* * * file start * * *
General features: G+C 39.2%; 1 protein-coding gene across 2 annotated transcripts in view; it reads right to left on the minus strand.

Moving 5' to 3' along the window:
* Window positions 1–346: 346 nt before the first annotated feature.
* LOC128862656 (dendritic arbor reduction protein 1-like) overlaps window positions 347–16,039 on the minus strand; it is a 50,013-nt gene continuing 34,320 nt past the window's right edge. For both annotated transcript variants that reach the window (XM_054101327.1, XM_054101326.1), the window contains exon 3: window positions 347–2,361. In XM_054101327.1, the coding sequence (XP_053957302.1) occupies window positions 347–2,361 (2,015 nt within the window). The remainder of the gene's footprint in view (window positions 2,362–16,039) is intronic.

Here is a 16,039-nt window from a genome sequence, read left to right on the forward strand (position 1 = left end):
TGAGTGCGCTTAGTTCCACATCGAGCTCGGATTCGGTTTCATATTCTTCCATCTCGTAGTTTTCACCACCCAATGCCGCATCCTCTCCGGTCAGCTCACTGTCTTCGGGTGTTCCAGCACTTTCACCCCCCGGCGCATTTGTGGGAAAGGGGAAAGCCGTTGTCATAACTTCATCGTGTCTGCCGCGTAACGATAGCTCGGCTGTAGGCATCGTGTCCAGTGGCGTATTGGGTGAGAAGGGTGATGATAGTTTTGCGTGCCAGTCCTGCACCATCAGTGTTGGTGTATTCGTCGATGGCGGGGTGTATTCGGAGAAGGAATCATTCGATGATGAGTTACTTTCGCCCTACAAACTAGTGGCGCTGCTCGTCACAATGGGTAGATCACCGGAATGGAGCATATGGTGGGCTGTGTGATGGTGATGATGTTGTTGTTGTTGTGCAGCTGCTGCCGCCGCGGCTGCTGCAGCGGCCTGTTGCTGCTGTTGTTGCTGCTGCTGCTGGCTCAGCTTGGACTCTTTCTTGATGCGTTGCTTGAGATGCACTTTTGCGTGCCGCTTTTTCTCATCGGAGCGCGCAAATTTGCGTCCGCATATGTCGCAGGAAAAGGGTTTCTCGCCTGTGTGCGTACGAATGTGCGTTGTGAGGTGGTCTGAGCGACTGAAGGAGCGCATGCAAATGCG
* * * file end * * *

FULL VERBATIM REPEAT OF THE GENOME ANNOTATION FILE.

General features: G+C 39.2%; 1 protein-coding gene across 2 annotated transcripts in view; it reads right to left on the minus strand.

Moving 5' to 3' along the window:
* Window positions 1–346: 346 nt before the first annotated feature.
* LOC128862656 (dendritic arbor reduction protein 1-like) overlaps window positions 347–16,039 on the minus strand; it is a 50,013-nt gene continuing 34,320 nt past the window's right edge. For both annotated transcript variants that reach the window (XM_054101327.1, XM_054101326.1), the window contains exon 3: window positions 347–2,361. In XM_054101327.1, the coding sequence (XP_053957302.1) occupies window positions 347–2,361 (2,015 nt within the window). The remainder of the gene's footprint in view (window positions 2,362–16,039) is intronic.

Here is a 16,039-nt window from a genome sequence, read left to right on the forward strand (position 1 = left end):
TGAGTGCGCTTAGTTCCACATCGAGCTCGGATTCGGTTTCATATTCTTCCATCTCGTAGTTTTCACCACCCAATGCCGCATCCTCTCCGGTCAGCTCACTGTCTTCGGGTGTTCCAGCACTTTCACCCCCCGGCGCATTTGTGGGAAAGGGGAAAGCCGTTGTCATAACTTCATCGTGTCTGCCGCGTAACGATAGCTCGGCTGTAGGCATCGTGTCCAGTGGCGTATTGGGTGAGAAGGGTGATGATAGTTTTGCGTGCCAGTCCTGCACCATCAGTGTTGGTGTATTCGTCGATGGCGGGGTGTATTCGGAGAAGGAATCATTCGATGATGAGTTACTTTCGCCCTACAAACTAGTGGCGCTGCTCGTCACAATGGGTAGATCACCGGAATGGAGCATATGGTGGGCTGTGTGATGGTGATGATGTTGTTGTTGTTGTGCAGCTGCTGCCGCCGCGGCTGCTGCAGCGGCCTGTTGCTGCTGTTGTTGCTGCTGCTGCTGGCTCAGCTTGGACTCTTTCTTGATGCGTTGCTTGAGATGCACTTTTGCGTGCCGCTTTTTCTCATCGGAGCGCGCAAATTTGCGTCCGCATATGTCGCAGGAAAAGGGTTTCTCGCCTGTGTGCGTACGAATGTGCGTTGTGAGGTGGTCTGAGCGACTGAAGGAGCGCATGCAAATGCG